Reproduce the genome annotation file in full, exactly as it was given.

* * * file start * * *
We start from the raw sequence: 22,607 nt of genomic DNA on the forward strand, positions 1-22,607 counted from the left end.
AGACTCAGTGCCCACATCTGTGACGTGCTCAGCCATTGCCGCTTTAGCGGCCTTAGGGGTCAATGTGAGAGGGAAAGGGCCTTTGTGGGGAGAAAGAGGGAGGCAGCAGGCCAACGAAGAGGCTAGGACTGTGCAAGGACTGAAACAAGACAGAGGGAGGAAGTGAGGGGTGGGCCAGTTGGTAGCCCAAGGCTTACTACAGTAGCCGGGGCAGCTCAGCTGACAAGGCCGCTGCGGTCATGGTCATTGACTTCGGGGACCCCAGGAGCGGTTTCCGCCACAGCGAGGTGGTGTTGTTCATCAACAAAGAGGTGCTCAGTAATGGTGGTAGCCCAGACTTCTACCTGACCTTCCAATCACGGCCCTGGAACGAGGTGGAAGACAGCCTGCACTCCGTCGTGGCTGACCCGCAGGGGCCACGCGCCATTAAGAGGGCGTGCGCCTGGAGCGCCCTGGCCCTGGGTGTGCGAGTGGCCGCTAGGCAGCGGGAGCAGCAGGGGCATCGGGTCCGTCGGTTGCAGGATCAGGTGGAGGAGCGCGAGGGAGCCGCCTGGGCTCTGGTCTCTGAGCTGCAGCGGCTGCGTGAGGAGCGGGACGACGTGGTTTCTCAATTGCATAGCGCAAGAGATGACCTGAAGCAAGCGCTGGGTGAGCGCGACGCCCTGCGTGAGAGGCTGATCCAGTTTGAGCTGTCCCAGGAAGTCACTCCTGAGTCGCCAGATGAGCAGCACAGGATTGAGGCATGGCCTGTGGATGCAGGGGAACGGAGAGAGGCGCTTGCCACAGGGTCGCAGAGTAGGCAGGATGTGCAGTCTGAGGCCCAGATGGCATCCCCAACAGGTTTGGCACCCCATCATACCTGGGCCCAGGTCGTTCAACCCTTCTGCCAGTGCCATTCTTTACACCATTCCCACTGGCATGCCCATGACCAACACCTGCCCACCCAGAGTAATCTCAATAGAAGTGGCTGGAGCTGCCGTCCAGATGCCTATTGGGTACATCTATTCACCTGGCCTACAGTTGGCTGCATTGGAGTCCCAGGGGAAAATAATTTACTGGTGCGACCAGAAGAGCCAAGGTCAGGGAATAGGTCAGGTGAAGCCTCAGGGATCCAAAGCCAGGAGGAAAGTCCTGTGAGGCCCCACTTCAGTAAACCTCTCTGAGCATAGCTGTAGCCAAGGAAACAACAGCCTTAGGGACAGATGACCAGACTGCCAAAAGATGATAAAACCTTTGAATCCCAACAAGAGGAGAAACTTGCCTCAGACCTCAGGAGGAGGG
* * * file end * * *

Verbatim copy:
We start from the raw sequence: 22,607 nt of genomic DNA on the forward strand, positions 1-22,607 counted from the left end.
AGACTCAGTGCCCACATCTGTGACGTGCTCAGCCATTGCCGCTTTAGCGGCCTTAGGGGTCAATGTGAGAGGGAAAGGGCCTTTGTGGGGAGAAAGAGGGAGGCAGCAGGCCAACGAAGAGGCTAGGACTGTGCAAGGACTGAAACAAGACAGAGGGAGGAAGTGAGGGGTGGGCCAGTTGGTAGCCCAAGGCTTACTACAGTAGCCGGGGCAGCTCAGCTGACAAGGCCGCTGCGGTCATGGTCATTGACTTCGGGGACCCCAGGAGCGGTTTCCGCCACAGCGAGGTGGTGTTGTTCATCAACAAAGAGGTGCTCAGTAATGGTGGTAGCCCAGACTTCTACCTGACCTTCCAATCACGGCCCTGGAACGAGGTGGAAGACAGCCTGCACTCCGTCGTGGCTGACCCGCAGGGGCCACGCGCCATTAAGAGGGCGTGCGCCTGGAGCGCCCTGGCCCTGGGTGTGCGAGTGGCCGCTAGGCAGCGGGAGCAGCAGGGGCATCGGGTCCGTCGGTTGCAGGATCAGGTGGAGGAGCGCGAGGGAGCCGCCTGGGCTCTGGTCTCTGAGCTGCAGCGGCTGCGTGAGGAGCGGGACGACGTGGTTTCTCAATTGCATAGCGCAAGAGATGACCTGAAGCAAGCGCTGGGTGAGCGCGACGCCCTGCGTGAGAGGCTGATCCAGTTTGAGCTGTCCCAGGAAGTCACTCCTGAGTCGCCAGATGAGCAGCACAGGATTGAGGCATGGCCTGTGGATGCAGGGGAACGGAGAGAGGCGCTTGCCACAGGGTCGCAGAGTAGGCAGGATGTGCAGTCTGAGGCCCAGATGGCATCCCCAACAGGTTTGGCACCCCATCATACCTGGGCCCAGGTCGTTCAACCCTTCTGCCAGTGCCATTCTTTACACCATTCCCACTGGCATGCCCATGACCAACACCTGCCCACCCAGAGTAATCTCAATAGAAGTGGCTGGAGCTGCCGTCCAGATGCCTATTGGGTACATCTATTCACCTGGCCTACAGTTGGCTGCATTGGAGTCCCAGGGGAAAATAATTTACTGGTGCGACCAGAAGAGCCAAGGTCAGGGAATAGGTCAGGTGAAGCCTCAGGGATCCAAAGCCAGGAGGAAAGTCCTGTGAGGCCCCACTTCAGTAAACCTCTCTGAGCATAGCTGTAGCCAAGGAAACAACAGCCTTAGGGACAGATGACCAGACTGCCAAAAGATGATAAAACCTTTGAATCCCAACAAGAGGAGAAACTTGCCTCAGACCTCAGGAGGAGGG